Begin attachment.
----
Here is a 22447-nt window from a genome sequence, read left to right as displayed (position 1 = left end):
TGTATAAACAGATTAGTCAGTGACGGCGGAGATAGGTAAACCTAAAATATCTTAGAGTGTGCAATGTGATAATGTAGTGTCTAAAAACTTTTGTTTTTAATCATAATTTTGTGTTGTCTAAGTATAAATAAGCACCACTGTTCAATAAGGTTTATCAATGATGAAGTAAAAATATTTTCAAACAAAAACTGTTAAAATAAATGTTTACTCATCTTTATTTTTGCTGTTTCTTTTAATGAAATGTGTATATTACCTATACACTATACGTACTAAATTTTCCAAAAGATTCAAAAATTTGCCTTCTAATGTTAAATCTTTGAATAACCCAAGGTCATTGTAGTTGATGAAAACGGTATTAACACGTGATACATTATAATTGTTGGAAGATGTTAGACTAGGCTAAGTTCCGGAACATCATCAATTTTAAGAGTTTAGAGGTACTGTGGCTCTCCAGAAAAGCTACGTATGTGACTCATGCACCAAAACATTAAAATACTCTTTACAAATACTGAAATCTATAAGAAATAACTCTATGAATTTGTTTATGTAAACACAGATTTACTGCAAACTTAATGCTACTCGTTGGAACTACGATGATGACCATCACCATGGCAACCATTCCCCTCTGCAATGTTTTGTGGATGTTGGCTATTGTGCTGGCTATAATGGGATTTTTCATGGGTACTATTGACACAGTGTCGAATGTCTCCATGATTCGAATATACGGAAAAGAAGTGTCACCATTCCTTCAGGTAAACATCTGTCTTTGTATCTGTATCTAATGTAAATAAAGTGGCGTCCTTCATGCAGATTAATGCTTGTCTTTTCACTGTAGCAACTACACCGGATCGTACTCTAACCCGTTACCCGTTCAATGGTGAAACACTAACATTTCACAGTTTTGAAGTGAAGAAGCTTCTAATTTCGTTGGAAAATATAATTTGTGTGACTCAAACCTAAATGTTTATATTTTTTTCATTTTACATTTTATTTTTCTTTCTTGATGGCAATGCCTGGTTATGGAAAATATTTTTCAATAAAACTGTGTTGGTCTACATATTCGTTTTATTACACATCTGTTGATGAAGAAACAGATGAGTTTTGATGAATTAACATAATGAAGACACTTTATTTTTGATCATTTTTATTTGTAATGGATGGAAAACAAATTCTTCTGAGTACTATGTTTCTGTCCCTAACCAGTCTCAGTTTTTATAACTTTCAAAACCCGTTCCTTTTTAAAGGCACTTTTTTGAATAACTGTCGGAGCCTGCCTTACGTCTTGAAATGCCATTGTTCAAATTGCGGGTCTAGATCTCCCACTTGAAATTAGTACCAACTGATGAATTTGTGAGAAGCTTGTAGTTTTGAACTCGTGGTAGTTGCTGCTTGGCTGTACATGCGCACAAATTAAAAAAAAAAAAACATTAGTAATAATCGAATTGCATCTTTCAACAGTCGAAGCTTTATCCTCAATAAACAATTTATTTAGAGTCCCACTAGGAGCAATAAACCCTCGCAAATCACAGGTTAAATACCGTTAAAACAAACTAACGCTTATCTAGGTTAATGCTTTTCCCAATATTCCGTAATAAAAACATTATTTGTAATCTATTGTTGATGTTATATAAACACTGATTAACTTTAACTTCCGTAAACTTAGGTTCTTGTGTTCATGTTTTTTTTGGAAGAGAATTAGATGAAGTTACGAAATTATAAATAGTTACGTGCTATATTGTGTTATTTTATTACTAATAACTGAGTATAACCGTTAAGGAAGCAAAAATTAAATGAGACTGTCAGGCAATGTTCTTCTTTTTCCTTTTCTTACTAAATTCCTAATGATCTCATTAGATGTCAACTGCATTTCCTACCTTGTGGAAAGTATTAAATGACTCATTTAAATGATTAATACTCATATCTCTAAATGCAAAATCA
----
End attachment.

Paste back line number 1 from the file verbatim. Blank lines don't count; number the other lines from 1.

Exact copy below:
Here is a 22447-nt window from a genome sequence, read left to right as displayed (position 1 = left end):